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Institutional Change and Development in the Middle East and North Africa. Mustapha K. Nabli Senior Advisor, World Bank Inaugural Lecture CREMed Universitat Pompeu Fabra (UPF) Barcelona, 7 November 2008. Three main messages about MENA.

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Institutional change and development in the middle east and north africa
Institutional Change andDevelopment in the Middle East and North Africa

Mustapha K. NabliSenior Advisor, World Bank

Inaugural Lecture

CREMed

Universitat Pompeu Fabra (UPF)

Barcelona, 7 November 2008


Three main messages about mena
Three main messages about MENA

  • A development path in MENA more complex than commonly recognized with major social and human development achievements but daunting new labor market and environmental challenges

  • The most critical challenge of institutional change: moving from an old development model to a new and more adapted model has proven very difficult

  • Root causes are to be found in the political economy of institutional change


Outline
OUTLINE

I- Background and Long Run Development Outcomes

II- A major challenge of institutional change

III- Challenge #1: Employment and Private Sector Development

IV. Challenge #2: Education

V. Challenge #3: Water

VI. Political Economy


I background and long run development outcomes
I. Background and Long Run Development Outcomes

  • Background: a diverse region

  • Poverty reduction and human development : major gains

  • Economic growth: mediocre, volatile and hesitant


1 a diverse region three major country groupings
(1) A diverse region: Three Major Country Groupings

  • Resource-poor, labor-abundant (RPLA) or emerging economies: Egypt, Jordan, Lebanon, Morocco, Tunisia, West Bank and Gaza Population: 124 Mill. GDP: $US 225 billions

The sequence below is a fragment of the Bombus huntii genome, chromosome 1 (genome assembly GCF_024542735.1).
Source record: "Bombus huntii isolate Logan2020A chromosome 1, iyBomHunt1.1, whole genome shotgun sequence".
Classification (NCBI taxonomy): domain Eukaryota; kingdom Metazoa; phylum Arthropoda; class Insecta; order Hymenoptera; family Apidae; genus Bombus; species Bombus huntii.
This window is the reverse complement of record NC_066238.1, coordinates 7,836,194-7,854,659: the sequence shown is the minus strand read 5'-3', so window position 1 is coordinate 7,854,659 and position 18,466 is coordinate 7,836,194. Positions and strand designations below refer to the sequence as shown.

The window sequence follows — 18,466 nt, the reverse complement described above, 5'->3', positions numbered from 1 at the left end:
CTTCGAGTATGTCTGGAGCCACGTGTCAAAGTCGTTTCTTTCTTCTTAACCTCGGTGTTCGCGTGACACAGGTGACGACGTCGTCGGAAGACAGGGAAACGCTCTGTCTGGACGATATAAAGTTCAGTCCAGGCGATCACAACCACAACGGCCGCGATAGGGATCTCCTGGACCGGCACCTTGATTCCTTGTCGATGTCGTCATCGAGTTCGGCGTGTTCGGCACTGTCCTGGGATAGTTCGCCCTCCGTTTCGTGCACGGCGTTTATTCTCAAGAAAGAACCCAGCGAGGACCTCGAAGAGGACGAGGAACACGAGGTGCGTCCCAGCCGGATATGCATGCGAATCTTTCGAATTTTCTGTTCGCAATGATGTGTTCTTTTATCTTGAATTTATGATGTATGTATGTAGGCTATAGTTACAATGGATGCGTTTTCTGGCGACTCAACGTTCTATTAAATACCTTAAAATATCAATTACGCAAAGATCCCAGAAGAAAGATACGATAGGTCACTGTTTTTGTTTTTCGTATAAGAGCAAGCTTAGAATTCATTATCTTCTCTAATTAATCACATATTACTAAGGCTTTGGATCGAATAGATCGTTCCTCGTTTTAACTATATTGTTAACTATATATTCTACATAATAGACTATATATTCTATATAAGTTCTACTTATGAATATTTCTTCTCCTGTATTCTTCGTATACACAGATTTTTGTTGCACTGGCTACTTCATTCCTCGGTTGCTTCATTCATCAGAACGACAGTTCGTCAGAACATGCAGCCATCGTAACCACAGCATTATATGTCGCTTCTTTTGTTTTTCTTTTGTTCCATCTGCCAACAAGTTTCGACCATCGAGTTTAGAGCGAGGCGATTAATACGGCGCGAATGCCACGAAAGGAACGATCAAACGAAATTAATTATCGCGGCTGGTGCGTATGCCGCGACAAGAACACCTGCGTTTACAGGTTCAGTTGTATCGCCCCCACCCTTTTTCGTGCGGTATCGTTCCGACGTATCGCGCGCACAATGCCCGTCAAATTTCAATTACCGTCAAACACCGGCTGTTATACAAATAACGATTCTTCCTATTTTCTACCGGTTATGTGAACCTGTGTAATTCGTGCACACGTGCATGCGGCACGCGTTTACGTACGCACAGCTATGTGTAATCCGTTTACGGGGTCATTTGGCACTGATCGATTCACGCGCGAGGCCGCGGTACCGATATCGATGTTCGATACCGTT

• Resource-rich, labor-abundant (RRLA) or transition economies: Algeria, Iran, Iraq, Syria, Yemen

    Population: 168 Mill. GDP: $US 400 billions

  • Resource-rich, labor-importing (RRLI) or rich economies: GCC (Bahrain, Kuwait, Oman, Qatar, Saudi Arabia, UAE) +Libya

    Population: 40 Mill. GDP: $US 666 billions


Gdp per capita 2005
GDP per capita $ 2005




Huge progress in terms of health indicators— Fertility, infant mortality, life expectancy

Source: World Development Indicators


3 economic growth mediocre and volatile

GDP per capita growth I MENA and other regions

(percent)

8

7

6

5

1970s

4

1980s

3

1990s

2

2000s

1

0

East Asia &

Europe &

Latin America

South Asia

Sub-Saharan

Middle East &

-1

Pacific

Central Asia

& Caribbean

Africa

North Africa

-2

(3) Economic growth: mediocre and volatile


And varied across sub regions and countries

GDP per capita growth in the MENA region

6

4

2

1970s

1980s

0

1990s

RRLI

RRLA

RPLA

2000s

-2

-4

-6

…and varied across sub-regions and countries


Ii a most critical challenge of institutional change
II. A most critical challenge of institutional change

  • Started with an old development model based on an unwritten social contract, with central role of the state

  • Major achievements but breaks down in the 1980s

  • Move to a new development model with different role of the state and central role for individuals, markets, private sector

  • Changes in many policies but failure to see needed institutional change


Old social contract and central role of the state 1950s to 1970s
Old social contract and central role of the state—1950s to 1970s

Institutional and policy characteristics:

  • Widespread state ownership of assets and limited role of the private sector

  • Preference for the state and state planning rather than markets in managing economies

  • Heavy inward orientation

  • Strong redistribution and very active social agenda, with state provision of public services and safety nets

  • Limited political voice and participation

  • Dominant role of security and military establishments


Major gains but crises and collapse of old social contract mid 1980s
Major gains but crises and collapse of old social contract- mid-1980s

  • Major gains as we will see later